— ALISON DUKE
Free at last! Free at last! Thank God Almighty, we are free at last to speak truth to power to Becky and Karen for touching our hair!
Other episodes include:
Cil Brown loves her work. Her job as a Sender on a global racism-elimination project has resulted in a peaceful, logical and sustainable world. However, she encounters technical difficulties when a Sendee objects to restrictions on the lives of residents of White Supremacist Island.
Facing the justice system alone, Adrian’s future is in jeopardy. But what if there were a corporation that set out to amass Black wealth, knowledge, strength and hard work for the betterment of Black society? A corporation that exploited capitalist systems, normally used as tools of suppression, to uplift and care for Black causes and Black people? What if that group stepped in to ensure Adrian’s talents wouldn’t be wasted in prison? This is the collective. This is Umoja Corp. …
“We were conquerors when in concordance. We bathed in Gold and birthed the boldest battalions. Wakanda is not a wish. Pharaohs are not fictitious. Our empire is not erased. Black is King. Black has been King. Black will be King, but only if Black joins Queen.”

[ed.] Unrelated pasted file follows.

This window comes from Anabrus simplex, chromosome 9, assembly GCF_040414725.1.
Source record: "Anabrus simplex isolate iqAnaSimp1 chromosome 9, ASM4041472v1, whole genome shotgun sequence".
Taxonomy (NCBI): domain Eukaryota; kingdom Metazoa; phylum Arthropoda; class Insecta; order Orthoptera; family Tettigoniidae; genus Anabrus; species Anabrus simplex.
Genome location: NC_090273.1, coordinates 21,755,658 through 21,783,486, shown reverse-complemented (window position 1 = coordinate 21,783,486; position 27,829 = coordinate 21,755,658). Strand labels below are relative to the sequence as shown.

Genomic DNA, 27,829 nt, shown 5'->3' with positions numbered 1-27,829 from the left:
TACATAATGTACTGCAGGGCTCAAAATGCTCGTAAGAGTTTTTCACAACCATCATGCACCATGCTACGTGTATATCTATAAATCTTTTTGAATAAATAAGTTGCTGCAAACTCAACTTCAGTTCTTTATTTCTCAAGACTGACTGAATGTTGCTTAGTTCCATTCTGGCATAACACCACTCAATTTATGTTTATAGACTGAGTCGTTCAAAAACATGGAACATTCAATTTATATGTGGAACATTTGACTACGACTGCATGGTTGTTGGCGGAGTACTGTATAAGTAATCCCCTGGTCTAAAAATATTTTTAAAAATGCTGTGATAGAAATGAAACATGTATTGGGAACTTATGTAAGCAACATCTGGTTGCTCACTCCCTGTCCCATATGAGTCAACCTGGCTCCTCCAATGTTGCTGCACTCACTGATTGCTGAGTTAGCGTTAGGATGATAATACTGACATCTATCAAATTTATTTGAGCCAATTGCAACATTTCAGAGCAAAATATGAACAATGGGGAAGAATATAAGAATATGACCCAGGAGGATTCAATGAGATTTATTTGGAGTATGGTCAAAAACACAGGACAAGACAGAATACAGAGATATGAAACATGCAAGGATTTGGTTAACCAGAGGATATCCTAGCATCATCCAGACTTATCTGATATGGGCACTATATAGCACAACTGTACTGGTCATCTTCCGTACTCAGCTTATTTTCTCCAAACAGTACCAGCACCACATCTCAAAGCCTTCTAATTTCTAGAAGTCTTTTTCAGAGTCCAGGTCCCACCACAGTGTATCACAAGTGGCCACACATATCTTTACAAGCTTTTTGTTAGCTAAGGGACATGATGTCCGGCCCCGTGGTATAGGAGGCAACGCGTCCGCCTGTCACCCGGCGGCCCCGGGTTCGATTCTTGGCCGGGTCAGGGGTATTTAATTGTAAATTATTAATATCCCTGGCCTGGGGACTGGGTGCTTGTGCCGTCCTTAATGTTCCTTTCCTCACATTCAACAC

And then’s there’s the post-apocalyptic Emmett, in which Medgar Evers and Emmett Till are proud black gay lovers:
Seven years after the Fall, Medgar makes his way along the shores of the Great Ontario Sea and remembers his lost love Emmett. Every day is very much the same on an Earth still plagued by viruses. But on this day, everything is about to change.
How fascinating it is for Obsidian to consider the future of Blackness through so many pairs of our own eyes. It has been such a truly beautiful experience collaborating with Syrus Marcus Ware and Prince Amponsah on Emmett. From the first time I read the piece, I was struck by its beautiful and stark imagery. What is Blackness when humanity is all but a memory? What energy does Black love, and Black love lost, leave behind? In Emmett, a Black man who should be dead is somehow still alive. That simple statement is the story of the Black spirit itself: it — we — are not gone. In the face of all that would seek to erase it — and the bodies inhabited by it — it remains unbreakable, indomitable, wounded but glorious, and defiantly Black.